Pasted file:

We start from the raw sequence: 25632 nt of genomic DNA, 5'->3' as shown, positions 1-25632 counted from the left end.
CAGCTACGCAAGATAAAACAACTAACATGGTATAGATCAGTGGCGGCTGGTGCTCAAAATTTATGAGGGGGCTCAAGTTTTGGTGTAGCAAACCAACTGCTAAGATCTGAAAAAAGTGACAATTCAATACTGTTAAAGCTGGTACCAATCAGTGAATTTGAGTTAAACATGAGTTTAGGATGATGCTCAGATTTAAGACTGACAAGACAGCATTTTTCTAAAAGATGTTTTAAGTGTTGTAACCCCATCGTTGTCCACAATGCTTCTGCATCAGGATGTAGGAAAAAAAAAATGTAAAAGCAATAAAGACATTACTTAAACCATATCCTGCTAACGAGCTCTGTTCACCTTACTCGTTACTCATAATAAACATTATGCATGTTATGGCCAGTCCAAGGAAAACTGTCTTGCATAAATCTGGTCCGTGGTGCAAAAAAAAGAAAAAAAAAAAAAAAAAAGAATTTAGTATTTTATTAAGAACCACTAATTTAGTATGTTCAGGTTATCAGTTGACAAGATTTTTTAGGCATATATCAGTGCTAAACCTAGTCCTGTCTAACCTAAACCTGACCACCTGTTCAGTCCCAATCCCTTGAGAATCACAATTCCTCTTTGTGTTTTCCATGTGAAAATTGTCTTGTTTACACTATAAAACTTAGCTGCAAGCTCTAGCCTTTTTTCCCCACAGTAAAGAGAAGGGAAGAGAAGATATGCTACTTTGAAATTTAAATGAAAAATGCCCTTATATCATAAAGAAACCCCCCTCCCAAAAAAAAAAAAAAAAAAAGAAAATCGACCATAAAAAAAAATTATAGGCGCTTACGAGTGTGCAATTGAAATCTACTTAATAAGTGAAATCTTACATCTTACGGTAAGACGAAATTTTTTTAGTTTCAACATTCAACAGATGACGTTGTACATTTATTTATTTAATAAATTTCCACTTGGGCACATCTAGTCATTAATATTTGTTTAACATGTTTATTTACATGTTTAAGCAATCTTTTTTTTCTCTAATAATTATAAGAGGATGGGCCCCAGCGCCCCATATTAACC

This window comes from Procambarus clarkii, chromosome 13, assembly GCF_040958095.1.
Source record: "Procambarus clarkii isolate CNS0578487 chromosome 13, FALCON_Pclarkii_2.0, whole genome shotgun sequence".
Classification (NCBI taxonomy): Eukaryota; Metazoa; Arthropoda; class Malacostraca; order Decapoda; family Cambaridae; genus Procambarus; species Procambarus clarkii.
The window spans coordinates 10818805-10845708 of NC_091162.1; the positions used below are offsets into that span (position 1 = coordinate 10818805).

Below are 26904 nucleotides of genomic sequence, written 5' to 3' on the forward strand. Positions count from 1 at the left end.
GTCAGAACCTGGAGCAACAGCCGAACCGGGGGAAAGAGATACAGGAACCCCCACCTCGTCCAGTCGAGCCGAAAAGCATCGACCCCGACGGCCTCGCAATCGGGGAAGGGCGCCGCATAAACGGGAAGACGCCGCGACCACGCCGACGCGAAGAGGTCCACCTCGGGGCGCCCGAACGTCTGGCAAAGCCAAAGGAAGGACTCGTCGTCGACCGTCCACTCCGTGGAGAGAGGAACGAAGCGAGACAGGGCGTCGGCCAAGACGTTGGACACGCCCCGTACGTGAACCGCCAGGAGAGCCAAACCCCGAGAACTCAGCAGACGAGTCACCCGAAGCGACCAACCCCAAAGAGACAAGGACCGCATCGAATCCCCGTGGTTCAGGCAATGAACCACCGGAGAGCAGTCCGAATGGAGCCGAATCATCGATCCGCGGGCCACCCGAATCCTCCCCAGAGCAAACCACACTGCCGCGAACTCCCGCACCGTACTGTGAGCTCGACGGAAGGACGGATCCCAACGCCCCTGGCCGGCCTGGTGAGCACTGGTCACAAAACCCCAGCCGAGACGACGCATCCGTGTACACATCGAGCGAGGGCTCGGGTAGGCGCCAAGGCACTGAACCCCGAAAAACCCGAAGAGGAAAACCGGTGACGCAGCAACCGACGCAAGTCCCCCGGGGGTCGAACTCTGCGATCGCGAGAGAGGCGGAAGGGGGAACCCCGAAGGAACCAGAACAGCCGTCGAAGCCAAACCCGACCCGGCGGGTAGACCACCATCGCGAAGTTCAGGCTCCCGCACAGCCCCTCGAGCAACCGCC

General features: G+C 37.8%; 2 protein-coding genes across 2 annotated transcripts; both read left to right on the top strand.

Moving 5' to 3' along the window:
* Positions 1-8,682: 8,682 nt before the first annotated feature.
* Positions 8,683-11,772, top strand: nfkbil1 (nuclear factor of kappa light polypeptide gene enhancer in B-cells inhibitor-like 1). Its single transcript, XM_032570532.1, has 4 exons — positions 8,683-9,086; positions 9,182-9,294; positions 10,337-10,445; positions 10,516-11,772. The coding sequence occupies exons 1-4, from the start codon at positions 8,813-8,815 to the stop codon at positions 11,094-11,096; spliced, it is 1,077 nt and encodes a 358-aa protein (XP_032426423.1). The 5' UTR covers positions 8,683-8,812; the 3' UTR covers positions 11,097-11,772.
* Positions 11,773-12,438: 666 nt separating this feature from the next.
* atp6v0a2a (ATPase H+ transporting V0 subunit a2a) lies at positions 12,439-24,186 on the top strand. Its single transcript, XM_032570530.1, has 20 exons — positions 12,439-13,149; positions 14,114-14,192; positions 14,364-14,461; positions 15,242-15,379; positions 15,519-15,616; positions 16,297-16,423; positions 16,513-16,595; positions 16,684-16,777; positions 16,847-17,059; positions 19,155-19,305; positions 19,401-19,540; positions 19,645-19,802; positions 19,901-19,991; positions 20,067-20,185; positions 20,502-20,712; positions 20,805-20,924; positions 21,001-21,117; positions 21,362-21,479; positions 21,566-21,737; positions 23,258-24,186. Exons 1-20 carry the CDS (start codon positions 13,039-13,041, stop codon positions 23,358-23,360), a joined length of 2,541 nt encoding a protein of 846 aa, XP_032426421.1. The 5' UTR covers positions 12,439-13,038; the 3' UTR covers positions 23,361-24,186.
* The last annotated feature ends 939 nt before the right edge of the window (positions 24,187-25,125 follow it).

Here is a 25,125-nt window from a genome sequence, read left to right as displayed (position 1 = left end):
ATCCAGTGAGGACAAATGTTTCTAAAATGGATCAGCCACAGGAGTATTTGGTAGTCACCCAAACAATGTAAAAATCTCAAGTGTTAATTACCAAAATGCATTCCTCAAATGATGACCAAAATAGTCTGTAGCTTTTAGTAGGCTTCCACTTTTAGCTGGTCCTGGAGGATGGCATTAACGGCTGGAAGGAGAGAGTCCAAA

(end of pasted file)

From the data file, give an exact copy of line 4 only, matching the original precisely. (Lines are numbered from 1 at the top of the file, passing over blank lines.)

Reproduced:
Source record: "Procambarus clarkii isolate CNS0578487 chromosome 13, FALCON_Pclarkii_2.0, whole genome shotgun sequence".